He Made It Cosmic to Be ‘Different’



Forever Stardust: David Bowie Across the Universe
by Will Brooker
I.B. Taurus. 259 pages, $22.95


WHEN I interviewed filmmaker Duncan Jones, who also happens to be the son of David Bowie, I closed the interview with this question: Did it ever weird him out that so many gay journalists told him that the first time they dyed their hair blond was because of his father? Jones met the question with a laugh, but for gay men of a certain generation, Bowie was one of the most serious defenses against homophobia one could have. There he was: an undeniably brilliant artist, performer, and rock-and-roll icon—who had boasted brazenly of his sexual conquests of men.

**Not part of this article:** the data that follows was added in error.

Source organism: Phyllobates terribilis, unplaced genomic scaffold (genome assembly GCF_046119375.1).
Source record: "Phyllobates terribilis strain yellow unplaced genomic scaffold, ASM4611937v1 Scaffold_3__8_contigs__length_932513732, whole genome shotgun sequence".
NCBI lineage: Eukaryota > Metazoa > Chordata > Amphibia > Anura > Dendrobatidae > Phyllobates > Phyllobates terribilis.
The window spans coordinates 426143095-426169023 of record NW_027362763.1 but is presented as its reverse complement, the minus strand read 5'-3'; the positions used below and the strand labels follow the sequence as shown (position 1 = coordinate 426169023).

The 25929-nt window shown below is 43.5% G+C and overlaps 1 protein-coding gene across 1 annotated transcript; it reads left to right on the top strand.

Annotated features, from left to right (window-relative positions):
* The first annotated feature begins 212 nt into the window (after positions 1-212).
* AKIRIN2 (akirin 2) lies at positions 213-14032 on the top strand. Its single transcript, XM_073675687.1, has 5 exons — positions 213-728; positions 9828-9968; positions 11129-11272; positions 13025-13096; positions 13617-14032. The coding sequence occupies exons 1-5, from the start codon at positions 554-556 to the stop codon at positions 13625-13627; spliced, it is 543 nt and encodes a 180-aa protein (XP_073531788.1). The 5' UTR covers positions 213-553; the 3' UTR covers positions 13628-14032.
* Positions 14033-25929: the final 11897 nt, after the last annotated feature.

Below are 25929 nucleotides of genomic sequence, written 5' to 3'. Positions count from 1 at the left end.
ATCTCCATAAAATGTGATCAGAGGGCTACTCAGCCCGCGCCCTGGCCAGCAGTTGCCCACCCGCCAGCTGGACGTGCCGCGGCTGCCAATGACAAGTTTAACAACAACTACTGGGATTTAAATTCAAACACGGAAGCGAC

Following his shocking death last year at age 69, some people criticized the obituaries for downplaying or neglecting to mention Bowie’s gender outlaw status. It’s hard to imagine how anyone could have missed it, given the cross-dressing, the makeup, and the lusty lyrics, not to mention the photos of Bowie cuddling with Lou Reed and Mick Jagger at Studio 54, or the over-the-top homoerotic role he played in Merry Christmas, Mr. Lawrence. Thankfully, author Will Brooker gets into a thoughtful and pleasing analysis of Bowie’s substantive style in Forever Stardust, a book that manages to be written from the perspective of an obvious fan who is never fawning or shallow.

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